The petitioner has presented two issues for review: (1) Whether the finding of the Pollution Control Board that the two cases, one before the Pollution Control Board and the other in the Circuit Court of Peoria County, involved different parties and different issues is clearly erroneous, and (2) whether the action before the Pollution Control Board while another action of allegedly the same parties and issues is pending in circuit court violates the petitioner's right to be free from double jeopardy and to have due process of law afforded to him under both the constitutions of the State of Illinois and the United States.
1, 2 The petitioner erroneously contends that he was twice placed in jeopardy for the same offenses as a result of the simultaneous proceedings before the Pollution Control Board and the Circuit Court of Peoria County. This argument fails to recognize that the pending circuit court action as well as the proceeding before the Pollution Control Board are civil in nature. (City of Monmouth v. Pollution Control Board (1974), 57 Ill.2d 482, 313 N.E.2d 161.) The doctrine of double jeopardy, in either its constitutional or common law sense, has been applied to criminal law prosecutions only and does not apply to civil actions. (United States v. Smith (D.P.R. 1968), 288 F. Supp. 394; City of Chicago v. La Salle National Bank Trust (1974), 20 Ill. App.3d 462, 314 N.E.2d 737). The petitioner's reliance upon the case of Bulk Terminals Co. v. Environmental Protection Agency (1975), 29 Ill. App.3d 978, 331 N.E.2d 260, rev'd (1976), 65 Ill.2d 31, 357 N.E.2d 430, is misplaced. Even though the appellate court case was reversed by the supreme court on other grounds, we believe the appellate court's opinion is otherwise clearly distinguishable. There the same offense was involved, the source of the alleged pollution had long since been eliminated, and no present threat to the environment existed. Further we are unpersuaded by the language in that appellate court opinion that former precedent should be ignored and that the doctrine of double jeopardy should be applied to matters essentially civil in nature.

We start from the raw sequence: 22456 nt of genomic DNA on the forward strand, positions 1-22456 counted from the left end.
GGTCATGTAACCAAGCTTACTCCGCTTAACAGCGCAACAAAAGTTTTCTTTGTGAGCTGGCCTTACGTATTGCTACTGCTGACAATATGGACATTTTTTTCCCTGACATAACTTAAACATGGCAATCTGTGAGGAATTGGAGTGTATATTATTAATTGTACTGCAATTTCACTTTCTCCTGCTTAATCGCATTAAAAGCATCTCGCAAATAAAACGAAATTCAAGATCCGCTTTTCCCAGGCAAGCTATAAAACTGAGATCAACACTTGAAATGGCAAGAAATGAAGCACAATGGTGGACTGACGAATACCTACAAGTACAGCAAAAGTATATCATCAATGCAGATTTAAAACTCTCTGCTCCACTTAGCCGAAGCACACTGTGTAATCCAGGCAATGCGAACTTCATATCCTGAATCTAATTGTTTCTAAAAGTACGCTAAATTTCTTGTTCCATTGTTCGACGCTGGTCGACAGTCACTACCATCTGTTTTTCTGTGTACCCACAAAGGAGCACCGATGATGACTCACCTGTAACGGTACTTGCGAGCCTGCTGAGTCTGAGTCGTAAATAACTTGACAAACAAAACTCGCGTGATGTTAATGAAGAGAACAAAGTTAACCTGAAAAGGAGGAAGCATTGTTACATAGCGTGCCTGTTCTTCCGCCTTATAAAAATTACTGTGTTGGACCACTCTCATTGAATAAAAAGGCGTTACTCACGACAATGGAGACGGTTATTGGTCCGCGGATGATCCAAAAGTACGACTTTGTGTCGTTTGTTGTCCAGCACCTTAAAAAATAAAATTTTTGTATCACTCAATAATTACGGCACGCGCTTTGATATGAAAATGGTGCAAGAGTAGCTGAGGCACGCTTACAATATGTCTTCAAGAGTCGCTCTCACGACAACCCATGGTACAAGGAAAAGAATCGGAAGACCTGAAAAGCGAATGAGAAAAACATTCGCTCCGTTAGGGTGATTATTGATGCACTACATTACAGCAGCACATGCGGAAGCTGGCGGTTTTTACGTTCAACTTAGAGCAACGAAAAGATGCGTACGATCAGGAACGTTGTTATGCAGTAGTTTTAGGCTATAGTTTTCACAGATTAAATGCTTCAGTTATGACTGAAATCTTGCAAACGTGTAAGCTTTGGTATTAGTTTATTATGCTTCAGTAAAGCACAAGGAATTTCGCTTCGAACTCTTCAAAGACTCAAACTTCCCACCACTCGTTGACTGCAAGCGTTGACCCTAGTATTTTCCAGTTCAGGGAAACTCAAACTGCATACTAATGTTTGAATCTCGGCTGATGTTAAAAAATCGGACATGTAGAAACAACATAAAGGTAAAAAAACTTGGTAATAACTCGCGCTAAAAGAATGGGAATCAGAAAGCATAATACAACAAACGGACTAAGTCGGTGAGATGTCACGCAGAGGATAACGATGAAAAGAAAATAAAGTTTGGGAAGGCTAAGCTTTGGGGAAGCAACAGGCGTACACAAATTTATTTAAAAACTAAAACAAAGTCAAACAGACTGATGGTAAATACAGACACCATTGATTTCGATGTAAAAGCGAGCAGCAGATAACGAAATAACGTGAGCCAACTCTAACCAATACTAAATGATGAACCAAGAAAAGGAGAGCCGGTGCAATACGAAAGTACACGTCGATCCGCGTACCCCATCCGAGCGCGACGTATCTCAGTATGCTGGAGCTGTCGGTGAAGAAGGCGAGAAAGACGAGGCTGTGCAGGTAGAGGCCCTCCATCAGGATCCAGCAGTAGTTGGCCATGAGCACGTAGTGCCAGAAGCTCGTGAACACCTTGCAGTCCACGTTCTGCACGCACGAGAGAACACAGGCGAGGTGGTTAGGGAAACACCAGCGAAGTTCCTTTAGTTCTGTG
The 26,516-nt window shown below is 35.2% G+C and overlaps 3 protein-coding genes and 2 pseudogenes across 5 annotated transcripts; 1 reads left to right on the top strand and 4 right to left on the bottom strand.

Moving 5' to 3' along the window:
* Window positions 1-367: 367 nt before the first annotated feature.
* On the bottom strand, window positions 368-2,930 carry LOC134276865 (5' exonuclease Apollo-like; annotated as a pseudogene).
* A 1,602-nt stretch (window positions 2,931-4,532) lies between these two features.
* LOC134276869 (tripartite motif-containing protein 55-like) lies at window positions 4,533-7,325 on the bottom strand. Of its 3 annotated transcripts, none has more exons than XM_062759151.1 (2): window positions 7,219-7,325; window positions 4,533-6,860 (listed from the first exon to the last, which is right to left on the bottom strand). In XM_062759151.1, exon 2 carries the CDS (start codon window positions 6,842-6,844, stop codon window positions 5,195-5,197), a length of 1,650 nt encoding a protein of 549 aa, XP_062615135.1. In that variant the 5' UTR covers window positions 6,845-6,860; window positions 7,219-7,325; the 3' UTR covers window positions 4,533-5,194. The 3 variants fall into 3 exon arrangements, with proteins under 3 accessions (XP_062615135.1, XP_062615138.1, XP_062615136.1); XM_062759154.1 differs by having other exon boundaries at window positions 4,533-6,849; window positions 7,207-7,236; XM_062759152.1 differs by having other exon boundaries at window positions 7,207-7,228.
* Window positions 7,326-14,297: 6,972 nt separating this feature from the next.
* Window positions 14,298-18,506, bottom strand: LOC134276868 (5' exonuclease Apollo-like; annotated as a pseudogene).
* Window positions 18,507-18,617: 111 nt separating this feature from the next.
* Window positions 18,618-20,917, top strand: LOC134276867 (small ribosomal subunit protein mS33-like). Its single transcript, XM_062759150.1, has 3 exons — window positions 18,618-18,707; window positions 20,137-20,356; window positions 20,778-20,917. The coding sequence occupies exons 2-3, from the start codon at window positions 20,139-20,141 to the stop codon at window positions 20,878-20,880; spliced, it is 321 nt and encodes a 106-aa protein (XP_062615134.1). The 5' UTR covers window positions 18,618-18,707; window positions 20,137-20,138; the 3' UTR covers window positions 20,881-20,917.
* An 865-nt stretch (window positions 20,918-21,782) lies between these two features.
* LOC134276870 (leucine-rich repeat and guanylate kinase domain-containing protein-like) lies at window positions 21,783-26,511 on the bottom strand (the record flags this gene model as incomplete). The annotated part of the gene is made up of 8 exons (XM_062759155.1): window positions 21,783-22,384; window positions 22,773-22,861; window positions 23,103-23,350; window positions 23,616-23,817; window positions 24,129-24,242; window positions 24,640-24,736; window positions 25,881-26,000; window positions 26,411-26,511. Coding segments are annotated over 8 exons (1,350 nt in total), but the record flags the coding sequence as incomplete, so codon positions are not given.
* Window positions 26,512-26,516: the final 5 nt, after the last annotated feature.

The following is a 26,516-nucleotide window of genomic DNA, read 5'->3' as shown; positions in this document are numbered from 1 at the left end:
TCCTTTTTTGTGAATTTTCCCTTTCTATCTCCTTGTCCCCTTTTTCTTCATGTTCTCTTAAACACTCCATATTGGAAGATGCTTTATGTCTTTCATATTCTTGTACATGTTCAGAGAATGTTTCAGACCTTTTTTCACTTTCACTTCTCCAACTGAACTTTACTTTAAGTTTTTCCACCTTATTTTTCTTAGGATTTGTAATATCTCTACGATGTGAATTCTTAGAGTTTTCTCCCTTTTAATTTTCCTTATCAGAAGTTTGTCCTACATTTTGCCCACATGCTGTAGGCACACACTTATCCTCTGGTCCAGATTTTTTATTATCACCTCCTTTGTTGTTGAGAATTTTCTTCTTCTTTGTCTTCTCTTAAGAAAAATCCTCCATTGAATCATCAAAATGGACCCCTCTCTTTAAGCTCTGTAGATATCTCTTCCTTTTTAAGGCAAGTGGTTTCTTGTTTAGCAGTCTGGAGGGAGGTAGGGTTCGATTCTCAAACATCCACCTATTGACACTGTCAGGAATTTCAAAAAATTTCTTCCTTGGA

The petitioner next asserts that the finding of the Pollution Control Board, that the parties and issues in the case before them and in the Circuit Court of Peoria County are different, is against the manifest weight of the evidence. The petitioner claims that the two proceedings involve the identical parties, the same dump site, and that the petitioner is accused of committing the same type of violations under the same statute for a portion of the same time period.